Fifteen years after Don Brash’s Orewa speech restored National’s fortunes and 12 years since the launch of John Key’s smiley-wavy alternative, the party continues to poll at 45 per cent, just a couple of points away from governing alone.
Such high polling over many years and three leadership changes is near miraculous. Whatever is said about the lost opportunities of Key’s Government, neither he nor Steven Joyce can be accused of leaving National’s brand in anything other than outstanding shape.
Neither Jacindamania nor Labour’s $20 billion Budget spend-up has dragged more than a vanishingly small number of voters across the crucial blue-red line.
National is polling almost exactly the same as before Ardern’s elevation in August. In polling terms, she has done nothing but cannibalise her left.
It is astonishing that National continues to poll so high, despite both a leadership change and going into Opposition.
Here’s what the major opposition party has been after around six months of a new Government under MMP:
- 2009 – Labour at 31%
- 2000 – National at 32%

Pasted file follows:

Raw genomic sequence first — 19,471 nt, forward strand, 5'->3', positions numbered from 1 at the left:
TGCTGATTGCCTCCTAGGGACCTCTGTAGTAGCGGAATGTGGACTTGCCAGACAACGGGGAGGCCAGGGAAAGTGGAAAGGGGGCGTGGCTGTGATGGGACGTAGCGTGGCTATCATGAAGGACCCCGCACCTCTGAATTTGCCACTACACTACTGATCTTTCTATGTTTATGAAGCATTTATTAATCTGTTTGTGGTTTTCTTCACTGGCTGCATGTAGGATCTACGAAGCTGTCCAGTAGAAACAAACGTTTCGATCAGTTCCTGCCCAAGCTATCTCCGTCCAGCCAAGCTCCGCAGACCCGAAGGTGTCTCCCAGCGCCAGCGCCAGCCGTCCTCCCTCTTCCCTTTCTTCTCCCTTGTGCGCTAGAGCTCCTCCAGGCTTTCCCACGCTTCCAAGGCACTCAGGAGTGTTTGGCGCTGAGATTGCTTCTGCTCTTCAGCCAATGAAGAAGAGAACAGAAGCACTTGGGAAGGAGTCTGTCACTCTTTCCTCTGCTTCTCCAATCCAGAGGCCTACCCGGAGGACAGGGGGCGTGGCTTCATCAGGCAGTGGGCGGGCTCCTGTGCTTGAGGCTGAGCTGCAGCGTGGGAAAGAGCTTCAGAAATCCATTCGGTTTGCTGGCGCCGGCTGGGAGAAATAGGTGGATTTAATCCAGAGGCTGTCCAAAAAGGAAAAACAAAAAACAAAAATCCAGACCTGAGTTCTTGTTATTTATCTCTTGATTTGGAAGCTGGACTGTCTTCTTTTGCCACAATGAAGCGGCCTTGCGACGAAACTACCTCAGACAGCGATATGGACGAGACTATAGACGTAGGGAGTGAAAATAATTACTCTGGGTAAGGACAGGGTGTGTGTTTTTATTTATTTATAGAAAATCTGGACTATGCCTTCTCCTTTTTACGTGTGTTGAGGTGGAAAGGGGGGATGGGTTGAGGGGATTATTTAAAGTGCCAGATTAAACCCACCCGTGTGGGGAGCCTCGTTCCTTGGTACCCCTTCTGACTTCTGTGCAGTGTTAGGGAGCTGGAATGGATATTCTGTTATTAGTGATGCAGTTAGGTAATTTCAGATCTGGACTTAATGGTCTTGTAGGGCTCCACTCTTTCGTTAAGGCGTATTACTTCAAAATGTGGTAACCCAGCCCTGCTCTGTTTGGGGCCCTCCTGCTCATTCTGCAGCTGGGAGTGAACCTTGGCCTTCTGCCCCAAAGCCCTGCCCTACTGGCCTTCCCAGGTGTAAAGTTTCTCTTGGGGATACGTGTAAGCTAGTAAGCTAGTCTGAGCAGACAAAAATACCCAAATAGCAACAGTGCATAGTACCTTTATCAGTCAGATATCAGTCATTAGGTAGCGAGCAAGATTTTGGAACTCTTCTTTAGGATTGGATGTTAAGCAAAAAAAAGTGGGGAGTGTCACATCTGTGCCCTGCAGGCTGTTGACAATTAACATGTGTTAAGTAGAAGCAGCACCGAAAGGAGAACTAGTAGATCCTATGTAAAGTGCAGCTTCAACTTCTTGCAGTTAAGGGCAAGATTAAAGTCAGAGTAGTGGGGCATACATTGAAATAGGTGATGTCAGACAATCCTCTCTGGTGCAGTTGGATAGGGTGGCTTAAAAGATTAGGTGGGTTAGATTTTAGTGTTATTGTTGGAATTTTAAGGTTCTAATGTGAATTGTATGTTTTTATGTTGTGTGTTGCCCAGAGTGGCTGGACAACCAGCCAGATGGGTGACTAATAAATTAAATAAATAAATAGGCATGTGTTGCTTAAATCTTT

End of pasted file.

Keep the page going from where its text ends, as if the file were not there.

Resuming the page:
Ardern will be as aware as anyone how vulnerable she is.
Modelling, published on the Labour-aligned The Standard of 2000 potential election results derived from this week’s polls, suggests she has no more than a 50 per cent probability of a second term.
Push through their catch and release policies for repeat violent offenders and it will be much less than 50%.
The Coalition’s measurable promises of a billion trees, $3 billion for the regions, a net 100,000 new houses and materially reducing child poverty as measured by the Children’s Commissioner are all set to fail. As it becomes impossible to hide the lack of progress on these fronts, expect ministers to cut corners and for scandals to arise.
And zero road deaths and zero suicides!